For a peek into the mind of the "I was duped" school of ex-Communist, one should scan The Naked God by Howard Fast (who has since gone guru, according to the newspapers), a lamentably self-serving wail about his own sincerity and dedication to a cause he believed to be noble versus the flinty-eyed, cold cynicism of Party leaders, among whose major sins, it develops, was giving some of his books bad reviews. (My recollection is somewhat different, as when I first joined the Party it was pushing Howard Fast's turgid historical potboilers on a captive audience. In those days, the witch-hunting committees had coined the phrase "premature anti-Fascist" to identify Communists; I confess to being a premature anti-Fast-ist.)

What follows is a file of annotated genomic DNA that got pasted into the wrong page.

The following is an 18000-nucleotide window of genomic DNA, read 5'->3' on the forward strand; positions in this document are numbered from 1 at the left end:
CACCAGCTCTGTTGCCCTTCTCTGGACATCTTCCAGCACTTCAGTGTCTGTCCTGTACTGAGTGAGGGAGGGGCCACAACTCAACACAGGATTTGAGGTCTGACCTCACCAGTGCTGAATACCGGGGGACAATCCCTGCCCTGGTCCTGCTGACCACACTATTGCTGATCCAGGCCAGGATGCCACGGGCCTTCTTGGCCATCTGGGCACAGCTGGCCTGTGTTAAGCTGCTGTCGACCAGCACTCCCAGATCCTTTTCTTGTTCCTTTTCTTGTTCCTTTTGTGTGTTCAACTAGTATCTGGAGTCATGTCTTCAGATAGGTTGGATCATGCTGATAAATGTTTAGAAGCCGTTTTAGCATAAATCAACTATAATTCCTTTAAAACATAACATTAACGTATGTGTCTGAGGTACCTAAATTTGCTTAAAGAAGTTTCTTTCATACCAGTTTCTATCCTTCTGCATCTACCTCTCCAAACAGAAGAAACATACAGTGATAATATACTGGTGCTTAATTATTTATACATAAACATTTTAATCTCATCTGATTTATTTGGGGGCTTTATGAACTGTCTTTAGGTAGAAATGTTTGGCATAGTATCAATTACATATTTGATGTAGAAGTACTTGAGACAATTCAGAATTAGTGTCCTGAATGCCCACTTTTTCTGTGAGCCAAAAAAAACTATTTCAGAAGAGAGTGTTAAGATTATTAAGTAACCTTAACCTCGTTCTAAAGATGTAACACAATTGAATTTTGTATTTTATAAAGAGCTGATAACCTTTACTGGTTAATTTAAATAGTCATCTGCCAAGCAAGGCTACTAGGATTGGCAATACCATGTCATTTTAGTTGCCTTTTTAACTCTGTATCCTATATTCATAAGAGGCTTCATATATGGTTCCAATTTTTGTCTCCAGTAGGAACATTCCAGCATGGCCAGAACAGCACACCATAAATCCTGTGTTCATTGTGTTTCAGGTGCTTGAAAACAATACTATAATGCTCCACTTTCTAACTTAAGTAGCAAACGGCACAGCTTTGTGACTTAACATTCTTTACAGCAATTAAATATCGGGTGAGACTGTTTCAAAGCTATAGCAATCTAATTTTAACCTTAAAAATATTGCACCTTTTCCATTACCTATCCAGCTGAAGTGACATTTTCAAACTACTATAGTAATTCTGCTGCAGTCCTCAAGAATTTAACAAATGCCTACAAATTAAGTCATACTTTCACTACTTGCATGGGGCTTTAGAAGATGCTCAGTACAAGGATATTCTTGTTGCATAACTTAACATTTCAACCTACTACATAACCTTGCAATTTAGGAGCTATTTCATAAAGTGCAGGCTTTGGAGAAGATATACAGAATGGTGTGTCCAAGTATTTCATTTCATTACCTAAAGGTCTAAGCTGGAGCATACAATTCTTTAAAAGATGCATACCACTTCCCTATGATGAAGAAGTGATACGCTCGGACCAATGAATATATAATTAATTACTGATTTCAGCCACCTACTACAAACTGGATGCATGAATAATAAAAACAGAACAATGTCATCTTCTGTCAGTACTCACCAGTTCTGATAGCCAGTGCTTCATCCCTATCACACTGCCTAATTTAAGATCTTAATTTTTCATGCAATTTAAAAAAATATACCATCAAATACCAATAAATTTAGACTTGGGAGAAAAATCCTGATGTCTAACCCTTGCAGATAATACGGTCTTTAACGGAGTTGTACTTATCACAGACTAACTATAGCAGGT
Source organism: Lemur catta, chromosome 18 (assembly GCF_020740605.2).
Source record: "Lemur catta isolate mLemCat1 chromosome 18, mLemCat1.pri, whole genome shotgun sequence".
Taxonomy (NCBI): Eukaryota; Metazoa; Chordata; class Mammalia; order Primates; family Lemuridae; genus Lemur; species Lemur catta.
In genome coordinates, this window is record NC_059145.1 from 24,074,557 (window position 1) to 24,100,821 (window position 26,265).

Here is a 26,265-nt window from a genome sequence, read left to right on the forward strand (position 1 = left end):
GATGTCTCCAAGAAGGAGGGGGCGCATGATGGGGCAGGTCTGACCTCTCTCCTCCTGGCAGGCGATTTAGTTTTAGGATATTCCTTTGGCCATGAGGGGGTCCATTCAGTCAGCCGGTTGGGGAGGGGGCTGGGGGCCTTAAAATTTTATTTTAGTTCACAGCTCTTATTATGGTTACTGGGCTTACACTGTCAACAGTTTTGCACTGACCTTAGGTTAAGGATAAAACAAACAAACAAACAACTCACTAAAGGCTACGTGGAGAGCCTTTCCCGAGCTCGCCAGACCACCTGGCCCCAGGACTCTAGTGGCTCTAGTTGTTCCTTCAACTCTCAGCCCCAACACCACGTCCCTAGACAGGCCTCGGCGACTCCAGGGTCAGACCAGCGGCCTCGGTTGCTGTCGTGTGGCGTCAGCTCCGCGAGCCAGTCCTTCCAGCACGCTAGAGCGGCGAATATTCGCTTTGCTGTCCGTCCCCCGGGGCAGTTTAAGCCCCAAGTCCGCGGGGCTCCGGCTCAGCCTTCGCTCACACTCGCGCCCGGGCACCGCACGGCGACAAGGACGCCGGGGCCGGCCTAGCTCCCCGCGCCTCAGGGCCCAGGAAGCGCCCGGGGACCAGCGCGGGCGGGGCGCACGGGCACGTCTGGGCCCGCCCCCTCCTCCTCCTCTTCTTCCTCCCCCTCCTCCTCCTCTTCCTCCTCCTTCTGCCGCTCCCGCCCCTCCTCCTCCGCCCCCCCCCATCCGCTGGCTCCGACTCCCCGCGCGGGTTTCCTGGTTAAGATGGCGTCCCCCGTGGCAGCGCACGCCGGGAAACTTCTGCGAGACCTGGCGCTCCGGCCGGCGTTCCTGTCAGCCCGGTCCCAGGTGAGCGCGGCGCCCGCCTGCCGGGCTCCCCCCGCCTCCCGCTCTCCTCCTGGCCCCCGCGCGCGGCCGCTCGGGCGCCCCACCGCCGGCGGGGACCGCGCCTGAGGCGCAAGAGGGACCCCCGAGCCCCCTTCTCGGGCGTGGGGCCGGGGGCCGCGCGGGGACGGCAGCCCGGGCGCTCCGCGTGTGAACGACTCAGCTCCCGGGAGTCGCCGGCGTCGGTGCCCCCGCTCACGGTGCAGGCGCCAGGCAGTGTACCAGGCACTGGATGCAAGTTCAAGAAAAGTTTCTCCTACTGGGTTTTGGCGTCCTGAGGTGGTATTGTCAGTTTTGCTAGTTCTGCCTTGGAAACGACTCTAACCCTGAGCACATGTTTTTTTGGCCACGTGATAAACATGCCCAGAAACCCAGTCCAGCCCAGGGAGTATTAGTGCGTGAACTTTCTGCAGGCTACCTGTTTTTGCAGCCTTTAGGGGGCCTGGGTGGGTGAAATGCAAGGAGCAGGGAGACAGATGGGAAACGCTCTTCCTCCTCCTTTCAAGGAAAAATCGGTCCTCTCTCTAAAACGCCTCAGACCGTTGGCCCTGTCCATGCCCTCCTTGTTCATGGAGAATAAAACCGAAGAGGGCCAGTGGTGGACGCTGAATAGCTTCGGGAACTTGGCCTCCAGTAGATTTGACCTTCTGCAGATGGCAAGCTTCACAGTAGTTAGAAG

Today the phrase Red Menace has a curiously old-fashioned ring, and the "dupes" have variously gone to their maker, faded into oblivion, or become American successes in business, letters, the movies. But thanks to the spate of True Confessions by Howard Fast, Whitaker Chambers, Bella Dodd, Elizabeth Bentley, Louis Bedunz, and many others, published in the fifties and later, they have left a lasting imprint on American political thinking, and in my view have done much to obscure the realities of life in the Communist Party.